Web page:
“Anything that comes out of this group has to be accepted by a majority of our population,” Buck said. “We should welcome legal immigrants, but illegal immigration is a different issue. As long as this group doesn’t distinguish between the two, I think it’s going to be hard to achieve their goal.”
Although Buck says he wholeheartedly supports the ROC goal to integrate (legal) newcomers into Greeley, he says he is waiting to see if the ROC board will be representative of the town’s social and political diversity.
“I won’t support ROC until I know more about it and see what direction it is going,” Buck said.
Greeley’s new mayor, Ed Clark, shares Buck’s concern that the group will lack legitimacy unless it draws the line clearly between legal and illegal immigrants and can attract some of the town’s more conservative residents.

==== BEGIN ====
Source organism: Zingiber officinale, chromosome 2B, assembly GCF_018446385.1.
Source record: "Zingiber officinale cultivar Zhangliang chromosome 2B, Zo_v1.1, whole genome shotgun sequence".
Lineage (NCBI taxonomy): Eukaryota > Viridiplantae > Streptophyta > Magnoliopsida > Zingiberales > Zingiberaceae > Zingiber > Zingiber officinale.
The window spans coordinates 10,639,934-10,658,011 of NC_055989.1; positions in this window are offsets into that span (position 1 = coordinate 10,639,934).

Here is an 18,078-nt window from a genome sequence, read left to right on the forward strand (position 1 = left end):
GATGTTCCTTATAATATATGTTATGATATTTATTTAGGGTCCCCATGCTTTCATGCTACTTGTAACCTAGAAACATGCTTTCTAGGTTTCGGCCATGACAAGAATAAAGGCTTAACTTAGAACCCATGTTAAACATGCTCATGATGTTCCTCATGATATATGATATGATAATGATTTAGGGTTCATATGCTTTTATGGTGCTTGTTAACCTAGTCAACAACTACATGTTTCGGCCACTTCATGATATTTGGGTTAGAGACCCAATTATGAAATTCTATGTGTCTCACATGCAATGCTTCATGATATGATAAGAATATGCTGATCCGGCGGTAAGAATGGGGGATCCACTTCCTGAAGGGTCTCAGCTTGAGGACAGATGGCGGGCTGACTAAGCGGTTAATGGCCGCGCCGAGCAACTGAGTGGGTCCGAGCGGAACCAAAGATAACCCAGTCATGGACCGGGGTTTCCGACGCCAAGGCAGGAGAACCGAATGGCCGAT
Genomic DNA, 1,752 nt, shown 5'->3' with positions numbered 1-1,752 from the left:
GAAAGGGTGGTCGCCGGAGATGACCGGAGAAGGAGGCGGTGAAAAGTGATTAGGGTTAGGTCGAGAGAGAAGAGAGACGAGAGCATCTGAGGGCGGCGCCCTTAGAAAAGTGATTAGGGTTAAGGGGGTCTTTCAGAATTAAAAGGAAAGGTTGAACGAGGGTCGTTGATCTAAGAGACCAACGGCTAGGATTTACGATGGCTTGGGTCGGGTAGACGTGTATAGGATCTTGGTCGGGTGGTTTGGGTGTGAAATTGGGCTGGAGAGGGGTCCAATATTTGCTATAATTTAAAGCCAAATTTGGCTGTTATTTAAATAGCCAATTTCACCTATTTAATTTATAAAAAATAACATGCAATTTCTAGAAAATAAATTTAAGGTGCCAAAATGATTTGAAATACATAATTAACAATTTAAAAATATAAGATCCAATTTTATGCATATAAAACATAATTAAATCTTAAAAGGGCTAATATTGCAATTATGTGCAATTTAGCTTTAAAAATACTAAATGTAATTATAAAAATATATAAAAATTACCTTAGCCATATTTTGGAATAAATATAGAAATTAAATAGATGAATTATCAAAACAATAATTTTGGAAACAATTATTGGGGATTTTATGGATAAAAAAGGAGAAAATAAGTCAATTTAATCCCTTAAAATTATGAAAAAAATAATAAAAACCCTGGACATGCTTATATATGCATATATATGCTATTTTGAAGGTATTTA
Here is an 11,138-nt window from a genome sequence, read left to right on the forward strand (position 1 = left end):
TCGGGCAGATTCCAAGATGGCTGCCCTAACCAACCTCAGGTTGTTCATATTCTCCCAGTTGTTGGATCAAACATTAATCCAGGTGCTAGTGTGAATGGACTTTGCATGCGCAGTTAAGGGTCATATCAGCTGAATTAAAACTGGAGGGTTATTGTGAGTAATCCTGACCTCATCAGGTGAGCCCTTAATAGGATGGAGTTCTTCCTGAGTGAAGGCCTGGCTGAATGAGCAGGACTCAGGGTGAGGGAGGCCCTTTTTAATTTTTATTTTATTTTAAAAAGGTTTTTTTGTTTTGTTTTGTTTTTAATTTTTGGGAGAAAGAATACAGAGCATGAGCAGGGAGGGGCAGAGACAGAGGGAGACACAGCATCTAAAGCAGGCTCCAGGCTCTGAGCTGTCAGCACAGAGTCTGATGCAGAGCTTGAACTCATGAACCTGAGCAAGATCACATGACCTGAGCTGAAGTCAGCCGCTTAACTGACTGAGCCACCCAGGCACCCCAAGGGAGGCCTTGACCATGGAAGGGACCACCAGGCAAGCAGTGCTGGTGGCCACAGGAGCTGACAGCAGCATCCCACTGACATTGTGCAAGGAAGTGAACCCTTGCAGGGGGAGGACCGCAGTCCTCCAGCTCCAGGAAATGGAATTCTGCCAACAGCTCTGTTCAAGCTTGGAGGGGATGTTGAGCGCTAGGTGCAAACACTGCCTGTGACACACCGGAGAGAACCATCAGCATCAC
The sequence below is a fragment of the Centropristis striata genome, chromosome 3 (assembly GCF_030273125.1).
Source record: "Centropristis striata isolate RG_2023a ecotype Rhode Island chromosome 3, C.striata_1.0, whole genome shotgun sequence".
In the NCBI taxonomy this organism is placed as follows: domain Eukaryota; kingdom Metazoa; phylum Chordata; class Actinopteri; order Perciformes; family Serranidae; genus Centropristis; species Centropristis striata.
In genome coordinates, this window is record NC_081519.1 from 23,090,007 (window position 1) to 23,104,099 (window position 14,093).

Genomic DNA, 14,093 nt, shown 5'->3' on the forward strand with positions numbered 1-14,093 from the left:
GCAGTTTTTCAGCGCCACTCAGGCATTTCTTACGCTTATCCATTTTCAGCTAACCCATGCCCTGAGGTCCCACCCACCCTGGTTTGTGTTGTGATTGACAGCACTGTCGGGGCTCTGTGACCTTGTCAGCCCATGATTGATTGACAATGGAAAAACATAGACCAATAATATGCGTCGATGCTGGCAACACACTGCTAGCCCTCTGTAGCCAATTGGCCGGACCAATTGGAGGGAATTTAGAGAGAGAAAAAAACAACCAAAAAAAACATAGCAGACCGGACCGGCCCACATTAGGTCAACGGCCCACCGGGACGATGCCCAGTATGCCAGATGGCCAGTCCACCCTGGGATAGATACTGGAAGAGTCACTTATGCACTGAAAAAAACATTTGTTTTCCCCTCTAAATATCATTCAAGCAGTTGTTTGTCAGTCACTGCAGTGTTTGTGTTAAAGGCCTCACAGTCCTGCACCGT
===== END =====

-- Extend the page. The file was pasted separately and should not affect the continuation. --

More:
One such Greeley resident, Joy Breuer, was on the ROC planning committee until recently. She resigned because she says the efforts of ROC will attract more illegal immigrants to the area.
“We’ve got to stop this illegal stuff,” Breuer said. “So why would you help a group that wants to encourage more illegals to come in?”
The criticism of ROC, is exasperating for some in Greeley, who fear the hate and anger over illegal immigration will forever split this town of 90,000.
“ROC contains the members it contains because these are people that instead of just inflaming the issue, are actually willing to step up and do something about it,” said Sylvia Martinez, member of ROC and chair of the advocacy group Latinos Unidos. “It’s easy to criticize something that is trying to be positive when you aren’t willing to be part of the solution.”